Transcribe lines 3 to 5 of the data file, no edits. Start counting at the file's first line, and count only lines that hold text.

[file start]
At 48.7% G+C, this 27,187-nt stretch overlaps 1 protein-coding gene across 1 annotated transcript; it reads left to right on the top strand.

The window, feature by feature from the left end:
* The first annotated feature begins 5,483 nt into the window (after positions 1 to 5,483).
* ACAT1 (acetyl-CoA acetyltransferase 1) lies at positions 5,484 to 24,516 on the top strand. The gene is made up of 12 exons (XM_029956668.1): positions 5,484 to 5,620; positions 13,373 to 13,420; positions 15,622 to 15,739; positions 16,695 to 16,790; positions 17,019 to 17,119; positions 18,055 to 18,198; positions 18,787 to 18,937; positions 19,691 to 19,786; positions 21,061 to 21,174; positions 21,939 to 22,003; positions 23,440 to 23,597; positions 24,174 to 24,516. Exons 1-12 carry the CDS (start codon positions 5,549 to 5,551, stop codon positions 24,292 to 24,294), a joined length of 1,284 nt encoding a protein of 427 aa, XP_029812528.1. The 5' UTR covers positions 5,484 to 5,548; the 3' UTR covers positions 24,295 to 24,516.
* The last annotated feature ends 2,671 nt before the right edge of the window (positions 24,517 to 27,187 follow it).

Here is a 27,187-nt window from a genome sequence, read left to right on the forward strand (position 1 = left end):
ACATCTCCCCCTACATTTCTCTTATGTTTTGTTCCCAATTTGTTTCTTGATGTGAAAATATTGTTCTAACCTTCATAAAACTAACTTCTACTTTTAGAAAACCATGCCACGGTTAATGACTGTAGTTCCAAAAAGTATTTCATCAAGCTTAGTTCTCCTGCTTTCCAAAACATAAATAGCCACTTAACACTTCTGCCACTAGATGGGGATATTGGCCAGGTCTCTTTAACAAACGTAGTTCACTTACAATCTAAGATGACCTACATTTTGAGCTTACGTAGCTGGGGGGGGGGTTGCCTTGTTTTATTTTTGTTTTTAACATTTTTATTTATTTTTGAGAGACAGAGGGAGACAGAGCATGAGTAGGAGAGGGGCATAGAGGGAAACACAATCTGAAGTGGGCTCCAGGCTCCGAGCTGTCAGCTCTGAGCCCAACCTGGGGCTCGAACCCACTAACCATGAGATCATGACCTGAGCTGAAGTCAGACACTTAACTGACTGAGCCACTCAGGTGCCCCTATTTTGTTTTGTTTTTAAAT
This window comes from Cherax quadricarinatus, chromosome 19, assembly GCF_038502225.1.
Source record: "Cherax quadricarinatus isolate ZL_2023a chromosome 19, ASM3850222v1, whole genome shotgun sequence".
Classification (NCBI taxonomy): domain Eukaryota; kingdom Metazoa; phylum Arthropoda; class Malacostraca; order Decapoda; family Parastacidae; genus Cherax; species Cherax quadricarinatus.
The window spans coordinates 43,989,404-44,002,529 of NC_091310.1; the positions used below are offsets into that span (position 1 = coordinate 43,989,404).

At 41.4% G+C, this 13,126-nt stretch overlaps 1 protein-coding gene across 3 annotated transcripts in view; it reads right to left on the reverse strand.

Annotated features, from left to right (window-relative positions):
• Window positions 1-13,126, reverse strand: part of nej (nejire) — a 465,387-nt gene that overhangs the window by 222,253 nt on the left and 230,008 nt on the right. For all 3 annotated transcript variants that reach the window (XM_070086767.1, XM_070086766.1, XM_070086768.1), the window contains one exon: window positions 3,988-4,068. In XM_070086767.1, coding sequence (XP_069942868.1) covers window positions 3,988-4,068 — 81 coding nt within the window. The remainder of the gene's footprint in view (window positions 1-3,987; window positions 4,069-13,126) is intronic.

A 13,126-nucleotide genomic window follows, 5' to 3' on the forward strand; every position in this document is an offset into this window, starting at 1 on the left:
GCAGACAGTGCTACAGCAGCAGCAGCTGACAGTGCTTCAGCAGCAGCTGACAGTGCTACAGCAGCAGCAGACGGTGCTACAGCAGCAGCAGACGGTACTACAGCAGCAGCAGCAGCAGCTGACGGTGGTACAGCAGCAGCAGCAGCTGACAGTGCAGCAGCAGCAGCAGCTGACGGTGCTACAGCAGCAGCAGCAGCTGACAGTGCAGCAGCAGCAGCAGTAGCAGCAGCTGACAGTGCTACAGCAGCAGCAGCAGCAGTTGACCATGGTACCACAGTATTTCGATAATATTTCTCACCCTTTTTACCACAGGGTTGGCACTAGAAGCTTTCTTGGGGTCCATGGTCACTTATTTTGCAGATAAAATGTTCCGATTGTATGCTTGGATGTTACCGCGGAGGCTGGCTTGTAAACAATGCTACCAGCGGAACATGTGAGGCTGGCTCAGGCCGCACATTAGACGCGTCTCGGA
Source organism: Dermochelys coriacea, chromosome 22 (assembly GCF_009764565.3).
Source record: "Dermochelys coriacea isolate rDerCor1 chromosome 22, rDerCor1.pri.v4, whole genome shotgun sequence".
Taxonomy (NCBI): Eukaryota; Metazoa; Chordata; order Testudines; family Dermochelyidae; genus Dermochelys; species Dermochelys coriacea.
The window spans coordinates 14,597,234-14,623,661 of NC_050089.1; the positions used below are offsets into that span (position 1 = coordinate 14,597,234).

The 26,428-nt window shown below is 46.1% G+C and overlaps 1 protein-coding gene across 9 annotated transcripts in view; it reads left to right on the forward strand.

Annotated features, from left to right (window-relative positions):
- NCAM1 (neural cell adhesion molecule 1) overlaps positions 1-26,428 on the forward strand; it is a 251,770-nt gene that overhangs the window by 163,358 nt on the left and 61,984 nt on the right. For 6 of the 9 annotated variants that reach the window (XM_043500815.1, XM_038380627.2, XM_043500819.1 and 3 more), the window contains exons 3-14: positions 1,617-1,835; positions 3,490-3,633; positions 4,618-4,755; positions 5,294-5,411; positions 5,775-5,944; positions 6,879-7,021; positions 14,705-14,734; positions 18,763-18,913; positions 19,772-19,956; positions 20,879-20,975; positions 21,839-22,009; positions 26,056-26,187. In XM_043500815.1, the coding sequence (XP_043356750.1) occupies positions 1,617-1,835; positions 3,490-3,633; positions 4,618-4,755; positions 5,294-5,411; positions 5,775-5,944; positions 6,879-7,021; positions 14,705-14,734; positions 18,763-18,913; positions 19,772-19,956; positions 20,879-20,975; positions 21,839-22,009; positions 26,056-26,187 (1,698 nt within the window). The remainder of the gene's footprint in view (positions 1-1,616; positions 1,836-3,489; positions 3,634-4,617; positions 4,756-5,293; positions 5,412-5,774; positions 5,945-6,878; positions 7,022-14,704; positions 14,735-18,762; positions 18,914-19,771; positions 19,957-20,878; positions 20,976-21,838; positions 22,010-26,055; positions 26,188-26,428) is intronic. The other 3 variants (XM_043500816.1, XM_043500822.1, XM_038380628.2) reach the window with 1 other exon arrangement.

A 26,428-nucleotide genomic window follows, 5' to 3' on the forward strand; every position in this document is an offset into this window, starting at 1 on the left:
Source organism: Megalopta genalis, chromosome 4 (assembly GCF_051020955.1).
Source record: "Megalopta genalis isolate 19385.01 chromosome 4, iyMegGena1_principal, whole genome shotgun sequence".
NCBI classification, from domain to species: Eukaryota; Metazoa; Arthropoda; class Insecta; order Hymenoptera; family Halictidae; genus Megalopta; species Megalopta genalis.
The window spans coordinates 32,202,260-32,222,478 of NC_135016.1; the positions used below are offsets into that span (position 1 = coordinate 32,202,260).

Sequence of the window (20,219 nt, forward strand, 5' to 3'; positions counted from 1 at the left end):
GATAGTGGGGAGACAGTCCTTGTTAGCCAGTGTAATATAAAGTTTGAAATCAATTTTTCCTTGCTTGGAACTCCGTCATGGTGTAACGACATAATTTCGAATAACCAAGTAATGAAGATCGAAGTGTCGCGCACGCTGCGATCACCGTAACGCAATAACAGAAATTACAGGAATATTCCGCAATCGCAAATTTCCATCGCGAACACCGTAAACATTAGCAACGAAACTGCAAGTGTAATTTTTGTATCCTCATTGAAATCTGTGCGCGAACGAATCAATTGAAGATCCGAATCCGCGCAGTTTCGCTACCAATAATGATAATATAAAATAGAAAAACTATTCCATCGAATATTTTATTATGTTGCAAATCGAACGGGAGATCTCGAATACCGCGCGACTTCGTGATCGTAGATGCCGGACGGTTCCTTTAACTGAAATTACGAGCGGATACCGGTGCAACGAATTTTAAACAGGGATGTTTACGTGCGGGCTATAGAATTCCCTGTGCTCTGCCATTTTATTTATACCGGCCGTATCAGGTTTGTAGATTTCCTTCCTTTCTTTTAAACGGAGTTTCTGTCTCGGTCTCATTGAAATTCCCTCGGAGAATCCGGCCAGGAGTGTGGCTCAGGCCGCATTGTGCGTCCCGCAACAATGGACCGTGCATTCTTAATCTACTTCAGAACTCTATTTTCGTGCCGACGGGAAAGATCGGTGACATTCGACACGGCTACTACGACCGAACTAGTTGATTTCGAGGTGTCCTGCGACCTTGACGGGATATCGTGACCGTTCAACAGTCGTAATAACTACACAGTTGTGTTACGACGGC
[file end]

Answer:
* The first annotated feature begins 5,483 nt into the window (after positions 1 to 5,483).
* ACAT1 (acetyl-CoA acetyltransferase 1) lies at positions 5,484 to 24,516 on the top strand. The gene is made up of 12 exons (XM_029956668.1): positions 5,484 to 5,620; positions 13,373 to 13,420; positions 15,622 to 15,739; positions 16,695 to 16,790; positions 17,019 to 17,119; positions 18,055 to 18,198; positions 18,787 to 18,937; positions 19,691 to 19,786; positions 21,061 to 21,174; positions 21,939 to 22,003; positions 23,440 to 23,597; positions 24,174 to 24,516. Exons 1-12 carry the CDS (start codon positions 5,549 to 5,551, stop codon positions 24,292 to 24,294), a joined length of 1,284 nt encoding a protein of 427 aa, XP_029812528.1. The 5' UTR covers positions 5,484 to 5,548; the 3' UTR covers positions 24,295 to 24,516.
* The last annotated feature ends 2,671 nt before the right edge of the window (positions 24,517 to 27,187 follow it).